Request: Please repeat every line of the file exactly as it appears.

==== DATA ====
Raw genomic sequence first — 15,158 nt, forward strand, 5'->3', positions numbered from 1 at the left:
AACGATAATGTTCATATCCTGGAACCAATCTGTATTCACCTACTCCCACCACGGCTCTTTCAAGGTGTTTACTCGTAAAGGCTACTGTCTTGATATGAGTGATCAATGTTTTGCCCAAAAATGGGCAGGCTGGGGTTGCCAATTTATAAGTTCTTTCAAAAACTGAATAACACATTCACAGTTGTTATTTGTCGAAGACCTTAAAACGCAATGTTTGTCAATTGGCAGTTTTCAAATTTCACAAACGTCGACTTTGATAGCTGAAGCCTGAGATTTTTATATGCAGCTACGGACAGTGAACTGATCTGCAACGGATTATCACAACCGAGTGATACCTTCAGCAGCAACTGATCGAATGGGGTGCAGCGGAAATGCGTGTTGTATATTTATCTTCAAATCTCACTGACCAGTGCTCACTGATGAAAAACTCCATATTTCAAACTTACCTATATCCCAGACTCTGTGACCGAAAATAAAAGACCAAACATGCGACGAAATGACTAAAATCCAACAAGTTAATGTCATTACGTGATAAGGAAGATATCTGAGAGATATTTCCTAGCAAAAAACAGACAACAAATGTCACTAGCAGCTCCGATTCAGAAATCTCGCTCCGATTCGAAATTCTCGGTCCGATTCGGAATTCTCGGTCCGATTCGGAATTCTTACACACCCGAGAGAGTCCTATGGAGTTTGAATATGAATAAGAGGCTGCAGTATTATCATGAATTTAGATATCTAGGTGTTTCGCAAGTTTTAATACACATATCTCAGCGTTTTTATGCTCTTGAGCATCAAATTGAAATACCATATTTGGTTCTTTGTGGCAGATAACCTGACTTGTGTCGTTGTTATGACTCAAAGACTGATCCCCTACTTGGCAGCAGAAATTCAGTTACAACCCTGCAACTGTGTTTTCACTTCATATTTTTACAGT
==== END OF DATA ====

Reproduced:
Raw genomic sequence first — 15,158 nt, forward strand, 5'->3', positions numbered from 1 at the left:
AACGATAATGTTCATATCCTGGAACCAATCTGTATTCACCTACTCCCACCACGGCTCTTTCAAGGTGTTTACTCGTAAAGGCTACTGTCTTGATATGAGTGATCAATGTTTTGCCCAAAAATGGGCAGGCTGGGGTTGCCAATTTATAAGTTCTTTCAAAAACTGAATAACACATTCACAGTTGTTATTTGTCGAAGACCTTAAAACGCAATGTTTGTCAATTGGCAGTTTTCAAATTTCACAAACGTCGACTTTGATAGCTGAAGCCTGAGATTTTTATATGCAGCTACGGACAGTGAACTGATCTGCAACGGATTATCACAACCGAGTGATACCTTCAGCAGCAACTGATCGAATGGGGTGCAGCGGAAATGCGTGTTGTATATTTATCTTCAAATCTCACTGACCAGTGCTCACTGATGAAAAACTCCATATTTCAAACTTACCTATATCCCAGACTCTGTGACCGAAAATAAAAGACCAAACATGCGACGAAATGACTAAAATCCAACAAGTTAATGTCATTACGTGATAAGGAAGATATCTGAGAGATATTTCCTAGCAAAAAACAGACAACAAATGTCACTAGCAGCTCCGATTCAGAAATCTCGCTCCGATTCGAAATTCTCGGTCCGATTCGGAATTCTCGGTCCGATTCGGAATTCTTACACACCCGAGAGAGTCCTATGGAGTTTGAATATGAATAAGAGGCTGCAGTATTATCATGAATTTAGATATCTAGGTGTTTCGCAAGTTTTAATACACATATCTCAGCGTTTTTATGCTCTTGAGCATCAAATTGAAATACCATATTTGGTTCTTTGTGGCAGATAACCTGACTTGTGTCGTTGTTATGACTCAAAGACTGATCCCCTACTTGGCAGCAGAAATTCAGTTACAACCCTGCAACTGTGTTTTCACTTCATATTTTTACAGT